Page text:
Because of an hereditary recklessness, I have been playing always a losing game since my childhood. During my grammar school days, I was once laid up for about a week by jumping from the second story of the school building.
Some may ask why I committed such a rash act. There was no particular reason for doing such a thing except I happened to be looking out into the yard from the second floor of the newly-built school house, when one of my classmates, joking, shouted at me; “Say, you big bluff, I’ll bet you can’t jump down from there! O, you chicken-heart, ha, ha!” So I jumped down.
The janitor of the school had to carry me home on his back, and when my father saw me, he yelled derisively, “What a fellow you are to go and get your bones dislocated by jumping only from a second story!“
- Wagahai wa Neko dearu
- Omoidasu Koto nado
Rather dull? See if they don’t cut!(H4)
“Cut your finger, then,” he challenged. And with “Finger nothing! Here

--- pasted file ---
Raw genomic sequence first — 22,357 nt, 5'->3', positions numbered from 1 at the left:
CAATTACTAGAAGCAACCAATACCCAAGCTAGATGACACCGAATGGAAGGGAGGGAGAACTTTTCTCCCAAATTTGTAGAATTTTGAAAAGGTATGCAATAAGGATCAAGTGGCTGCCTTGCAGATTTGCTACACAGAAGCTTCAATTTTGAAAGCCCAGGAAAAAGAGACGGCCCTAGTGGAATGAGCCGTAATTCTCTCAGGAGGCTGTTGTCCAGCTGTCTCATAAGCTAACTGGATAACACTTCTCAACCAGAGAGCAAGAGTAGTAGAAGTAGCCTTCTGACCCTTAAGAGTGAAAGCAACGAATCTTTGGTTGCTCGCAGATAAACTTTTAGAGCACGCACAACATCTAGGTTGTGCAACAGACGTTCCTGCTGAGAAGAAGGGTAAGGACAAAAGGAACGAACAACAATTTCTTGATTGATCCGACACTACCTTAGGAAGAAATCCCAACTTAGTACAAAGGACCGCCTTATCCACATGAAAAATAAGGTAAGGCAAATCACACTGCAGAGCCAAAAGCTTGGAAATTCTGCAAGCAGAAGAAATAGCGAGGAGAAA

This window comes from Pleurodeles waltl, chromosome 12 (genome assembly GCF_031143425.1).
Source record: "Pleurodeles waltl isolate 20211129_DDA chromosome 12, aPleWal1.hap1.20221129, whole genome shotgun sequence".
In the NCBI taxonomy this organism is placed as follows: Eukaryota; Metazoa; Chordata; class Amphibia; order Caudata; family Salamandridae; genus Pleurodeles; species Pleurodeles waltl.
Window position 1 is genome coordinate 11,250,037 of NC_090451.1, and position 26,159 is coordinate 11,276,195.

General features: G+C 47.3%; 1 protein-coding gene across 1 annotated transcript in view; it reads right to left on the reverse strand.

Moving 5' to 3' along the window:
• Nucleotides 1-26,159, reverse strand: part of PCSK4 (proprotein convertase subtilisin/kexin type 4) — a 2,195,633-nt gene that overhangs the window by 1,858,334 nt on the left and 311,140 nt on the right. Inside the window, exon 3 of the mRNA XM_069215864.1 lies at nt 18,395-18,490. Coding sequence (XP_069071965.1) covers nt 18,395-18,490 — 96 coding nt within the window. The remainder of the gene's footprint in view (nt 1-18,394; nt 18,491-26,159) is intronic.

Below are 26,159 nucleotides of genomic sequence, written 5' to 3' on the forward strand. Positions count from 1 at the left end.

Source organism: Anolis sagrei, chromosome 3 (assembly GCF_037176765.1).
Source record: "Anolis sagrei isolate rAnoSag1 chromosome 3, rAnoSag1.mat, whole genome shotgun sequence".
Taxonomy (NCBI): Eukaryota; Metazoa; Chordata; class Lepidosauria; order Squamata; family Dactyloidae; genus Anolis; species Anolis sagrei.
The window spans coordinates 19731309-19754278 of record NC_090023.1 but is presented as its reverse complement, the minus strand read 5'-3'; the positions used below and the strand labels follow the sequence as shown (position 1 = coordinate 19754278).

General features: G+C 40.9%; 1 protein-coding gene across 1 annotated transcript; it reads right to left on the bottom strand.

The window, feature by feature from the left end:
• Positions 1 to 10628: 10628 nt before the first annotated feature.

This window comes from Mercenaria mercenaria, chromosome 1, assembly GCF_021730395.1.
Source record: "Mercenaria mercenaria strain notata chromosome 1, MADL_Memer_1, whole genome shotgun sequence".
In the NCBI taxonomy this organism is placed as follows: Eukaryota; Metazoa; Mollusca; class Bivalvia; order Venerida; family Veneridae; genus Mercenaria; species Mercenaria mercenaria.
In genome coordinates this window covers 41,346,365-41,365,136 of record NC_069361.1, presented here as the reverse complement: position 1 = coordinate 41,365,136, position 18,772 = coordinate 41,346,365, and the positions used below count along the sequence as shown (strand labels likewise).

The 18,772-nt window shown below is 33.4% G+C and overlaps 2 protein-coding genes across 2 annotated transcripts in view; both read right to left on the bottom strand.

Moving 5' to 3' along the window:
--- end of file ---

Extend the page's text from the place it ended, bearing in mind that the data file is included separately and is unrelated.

goes!” I cut my thumb slant-wise. Fortunately the knife was small and
the bone of the thumb hard enough, so the thumb is still there, but the
scar will be there until my death.
About twenty steps to the east edge of our garden, there was a moderate-sized vegetable yardQuoted from Botchan
|Botchan||April 1906||English translation, 2004|
|Nihyaku-tōka||October 1906||Translated in 2011|
One certain evening I hid myself behind a folding-gate of the fence and caught him in the act.
Garasu Do no Uchi
Having his retreat cut off he grappled with me in desperation.
This shopkeeper’s son was a boy about 13 or 14
years old named Kantaro. Kantaro was, it happens, a mollycoddle.
Nevertheless he had the temerity to come over the fence to our yard and
steal my chestnuts.